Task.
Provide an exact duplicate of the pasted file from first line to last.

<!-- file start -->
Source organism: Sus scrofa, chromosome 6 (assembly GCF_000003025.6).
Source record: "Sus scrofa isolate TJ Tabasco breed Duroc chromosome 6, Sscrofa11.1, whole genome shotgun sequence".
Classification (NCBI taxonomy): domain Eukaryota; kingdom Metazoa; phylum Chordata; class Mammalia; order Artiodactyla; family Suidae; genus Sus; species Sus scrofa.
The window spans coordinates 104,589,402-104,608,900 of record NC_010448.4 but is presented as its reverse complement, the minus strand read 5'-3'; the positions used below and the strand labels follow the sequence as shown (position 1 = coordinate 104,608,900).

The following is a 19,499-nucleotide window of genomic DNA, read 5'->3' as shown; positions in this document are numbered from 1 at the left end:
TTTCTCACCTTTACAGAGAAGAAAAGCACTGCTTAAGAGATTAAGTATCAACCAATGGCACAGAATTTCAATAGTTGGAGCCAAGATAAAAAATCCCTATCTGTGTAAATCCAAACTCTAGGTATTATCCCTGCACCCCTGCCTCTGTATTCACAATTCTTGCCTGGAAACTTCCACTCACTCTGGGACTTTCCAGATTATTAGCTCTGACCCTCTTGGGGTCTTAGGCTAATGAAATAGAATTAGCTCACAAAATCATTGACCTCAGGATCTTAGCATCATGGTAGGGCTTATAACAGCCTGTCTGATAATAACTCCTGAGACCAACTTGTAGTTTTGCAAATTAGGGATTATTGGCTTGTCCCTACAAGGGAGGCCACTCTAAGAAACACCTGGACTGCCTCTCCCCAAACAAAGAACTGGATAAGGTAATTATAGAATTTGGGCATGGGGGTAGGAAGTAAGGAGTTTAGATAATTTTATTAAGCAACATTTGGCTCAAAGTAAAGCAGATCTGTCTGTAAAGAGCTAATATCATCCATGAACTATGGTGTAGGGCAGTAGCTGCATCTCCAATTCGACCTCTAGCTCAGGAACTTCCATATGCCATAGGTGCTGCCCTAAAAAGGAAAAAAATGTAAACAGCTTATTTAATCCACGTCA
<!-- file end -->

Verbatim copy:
Source organism: Sus scrofa, chromosome 6 (assembly GCF_000003025.6).
Source record: "Sus scrofa isolate TJ Tabasco breed Duroc chromosome 6, Sscrofa11.1, whole genome shotgun sequence".
Classification (NCBI taxonomy): domain Eukaryota; kingdom Metazoa; phylum Chordata; class Mammalia; order Artiodactyla; family Suidae; genus Sus; species Sus scrofa.
The window spans coordinates 104,589,402-104,608,900 of record NC_010448.4 but is presented as its reverse complement, the minus strand read 5'-3'; the positions used below and the strand labels follow the sequence as shown (position 1 = coordinate 104,608,900).

The following is a 19,499-nucleotide window of genomic DNA, read 5'->3' as shown; positions in this document are numbered from 1 at the left end:
TTTCTCACCTTTACAGAGAAGAAAAGCACTGCTTAAGAGATTAAGTATCAACCAATGGCACAGAATTTCAATAGTTGGAGCCAAGATAAAAAATCCCTATCTGTGTAAATCCAAACTCTAGGTATTATCCCTGCACCCCTGCCTCTGTATTCACAATTCTTGCCTGGAAACTTCCACTCACTCTGGGACTTTCCAGATTATTAGCTCTGACCCTCTTGGGGTCTTAGGCTAATGAAATAGAATTAGCTCACAAAATCATTGACCTCAGGATCTTAGCATCATGGTAGGGCTTATAACAGCCTGTCTGATAATAACTCCTGAGACCAACTTGTAGTTTTGCAAATTAGGGATTATTGGCTTGTCCCTACAAGGGAGGCCACTCTAAGAAACACCTGGACTGCCTCTCCCCAAACAAAGAACTGGATAAGGTAATTATAGAATTTGGGCATGGGGGTAGGAAGTAAGGAGTTTAGATAATTTTATTAAGCAACATTTGGCTCAAAGTAAAGCAGATCTGTCTGTAAAGAGCTAATATCATCCATGAACTATGGTGTAGGGCAGTAGCTGCATCTCCAATTCGACCTCTAGCTCAGGAACTTCCATATGCCATAGGTGCTGCCCTAAAAAGGAAAAAAATGTAAACAGCTTATTTAATCCACGTCA